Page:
Does taking a more environmentally positive approach in your business feel like a chore? Does the thought of an increased workload and additional costs—all for no return—put you off?
If you answered yes, you might want to think again as Kent County Council’s Chris Bell explains how considering the environment needn’t be a burden and could in fact net you both cost savings and new business.
When some people think about the environment or “green stuff”, they switch off. In my experience of working with businesses, to some, it is seen as the preserve of big international companies with lots of resources or solar panel installers, or perhaps it just conjures up images of grubby people in scratchy brown clothes and no shoes hugging trees.
If these are the images that come to mind for you, it’s possible that you’re missing out on a variety of benefits for your business: financial savings and, as a bonus, lower risk and enhanced corporate reputation too. Virtually every company of any size in any sector will be able to take actions to save themselves money and perhaps win new business as well – it’s just good business sense.
For many businesses a 20% reduction in energy costs represents the same bottom line increase as a 5% uplift in sales
As corporate social responsibility grows in the public awareness, firms that can demonstrate they are avoiding wasteful practices, using low environmental impact options, or even creating their own energy using renewable technology, tend to be looked on more favourably by potential customers and partners when comparing the market. Environmental accreditations such as ISO14001, the international standard for environmental management, can be a sought-after piece of certification to hold, especially when it comes to working in the supply chain of national and international companies.
Starting more tangibly, however, an obvious, measurable benefit can be achieved through reducing all kinds of wastage in your day to day business operations.
Materials taken for waste collection and running clean water down the drain are both wasteful practices which should be minimised wherever possible to avoid both the environmental impact and the needless cost.
A main area of wastage for many businesses though is energy use. Saving money instead of wasting it through inefficient, old or unsuitable, lighting, heating, cooling, plant, and machinery can be achieved with minimal or even no disruption to day-to-day business.
According to the Carbon Trust, low and no-cost actions can usually reduce your energy costs by at least 10%. Additionally, for many businesses, a 20% reduction in energy costs represents the same bottom line increase as a 5% uplift in sales. There’s no need to immediately look at replacing lights or installing renewables. It makes far more sense to first make more rational use of the resources you already have before you look to spend anything on new systems as the following diagram shows.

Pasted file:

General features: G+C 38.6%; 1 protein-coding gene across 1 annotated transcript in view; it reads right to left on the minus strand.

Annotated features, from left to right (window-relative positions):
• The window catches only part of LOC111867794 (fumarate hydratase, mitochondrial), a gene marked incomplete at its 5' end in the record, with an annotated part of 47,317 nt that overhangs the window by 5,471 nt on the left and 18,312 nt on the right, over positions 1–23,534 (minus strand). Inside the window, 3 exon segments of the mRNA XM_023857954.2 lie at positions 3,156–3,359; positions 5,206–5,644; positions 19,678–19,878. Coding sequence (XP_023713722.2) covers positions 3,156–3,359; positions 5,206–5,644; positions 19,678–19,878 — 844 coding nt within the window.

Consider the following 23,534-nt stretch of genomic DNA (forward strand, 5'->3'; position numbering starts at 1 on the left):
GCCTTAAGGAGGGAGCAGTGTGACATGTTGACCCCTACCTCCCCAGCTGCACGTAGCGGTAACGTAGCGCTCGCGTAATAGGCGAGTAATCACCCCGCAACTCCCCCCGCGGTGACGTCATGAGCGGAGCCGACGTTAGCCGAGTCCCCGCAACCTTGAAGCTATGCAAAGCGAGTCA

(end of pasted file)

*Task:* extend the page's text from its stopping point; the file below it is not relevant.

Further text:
- Reduce the need for energy. Switch off appliances and machinery, don’t light and heat areas unnecessarily. Consider if insulation and airtightness is sufficient.
- Use energy more efficiently. Replace inefficient or unsuitable equipment and fittings with something more appropriate to make the best use of the energy you’re paying for.
- Supply energy from renewable sources. Install Solar PV panels, a ground source heat pump or a biomass boiler. Many renewables also attract government incentives.
- Ensure that any continuing use of fossil fuels should use clean technologies and be efficient. For most of us, fossil fuels still make financial sense. However, make sure any boilers, generators, engines etc. are efficient and run as “cleanly” as they can.
Some quick wins can be achieved for minimal cost and time on your part, while some investments in targeted areas for your business could pay themselves back in a couple of years, especially if you obtain grant funding to help you pay for the measures you install.
Help is available
The Uprising Report by ad agency 18 Feet & Rising found that eight in ten SMEs want to introduce more sustainable and ethical actions in the next five years but were struggling due to the current business climate. They found 40% believed that expense was preventing them from implementing sustainable practices, while 42% thought the UK Government wasn’t taking enough action to encourage these sustainable practices. 88% of those who responded to the survey said they valued sustainability, but 70% had struggled to embed practices and strategies.
If you fit into this majority, the good news is there are a variety of energy grants out there currently driven by the Government’s desire to reduce carbon emissions, increase energy security and improve public health. Kent County Council is currently delivering the Low Carbon Across the South East (LoCASE) programme, which can deliver funding of up to £10,000 to support energy efficiency projects and help businesses in the “green” sector develop. Free workshops are also being laid on to help understand the principles of Environmental Management – most of these principles are underpinned by sound business practice.
The Carbon Trust also has a Green Business Fund which, while not quite as generous in its financial support, can be combined with the KCC grant to help cover even more of the cost of a project.
Funding programmes can often provide support and advice on how best to use their money, so even someone unsure of where to start should get in touch.
Attend Kent Vision Live 2018 and you will be able to speak with Chris and colleagues from the LoCASE team in the Low Carbon Zone. Alternatively, you can visit locase.co.uk for more details of the support available to businesses.